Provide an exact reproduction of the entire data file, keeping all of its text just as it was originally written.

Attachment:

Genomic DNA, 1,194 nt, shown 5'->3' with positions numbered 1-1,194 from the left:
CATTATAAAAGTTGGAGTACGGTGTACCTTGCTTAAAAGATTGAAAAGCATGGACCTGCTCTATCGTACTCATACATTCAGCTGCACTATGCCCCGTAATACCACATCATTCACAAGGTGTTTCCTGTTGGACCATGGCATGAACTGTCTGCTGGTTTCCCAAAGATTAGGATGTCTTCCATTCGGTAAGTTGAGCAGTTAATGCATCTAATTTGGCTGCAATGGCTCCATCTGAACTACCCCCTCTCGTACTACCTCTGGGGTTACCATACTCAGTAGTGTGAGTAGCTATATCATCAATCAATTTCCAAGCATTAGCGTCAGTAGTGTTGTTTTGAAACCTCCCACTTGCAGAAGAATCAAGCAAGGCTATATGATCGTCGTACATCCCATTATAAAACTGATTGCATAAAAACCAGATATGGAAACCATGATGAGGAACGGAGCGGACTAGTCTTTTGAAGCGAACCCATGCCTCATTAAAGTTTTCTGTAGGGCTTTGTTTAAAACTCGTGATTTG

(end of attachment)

Genomic DNA, 1,194 nt, shown 5'->3' with positions numbered 1-1,194 from the left:
CATTATAAAAGTTGGAGTACGGTGTACCTTGCTTAAAAGATTGAAAAGCATGGACCTGCTCTATCGTACTCATACATTCAGCTGCACTATGCCCCGTAATACCACATCATTCACAAGGTGTTTCCTGTTGGACCATGGCATGAACTGTCTGCTGGTTTCCCAAAGATTAGGATGTCTTCCATTCGGTAAGTTGAGCAGTTAATGCATCTAATTTGGCTGCAATGGCTCCATCTGAACTACCCCCTCTCGTACTACCTCTGGGGTTACCATACTCAGTAGTGTGAGTAGCTATATCATCAATCAATTTCCAAGCATTAGCGTCAGTAGTGTTGTTTTGAAACCTCCCACTTGCAGAAGAATCAAGCAAGGCTATATGATCGTCGTACATCCCATTATAAAACTGATTGCATAAAAACCAGATATGGAAACCATGATGAGGAACGGAGCGGACTAGTCTTTTGAAGCGAACCCATGCCTCATTAAAGTTTTCTGTAGGGCTTTGTTTAAAACTCGTGATTTG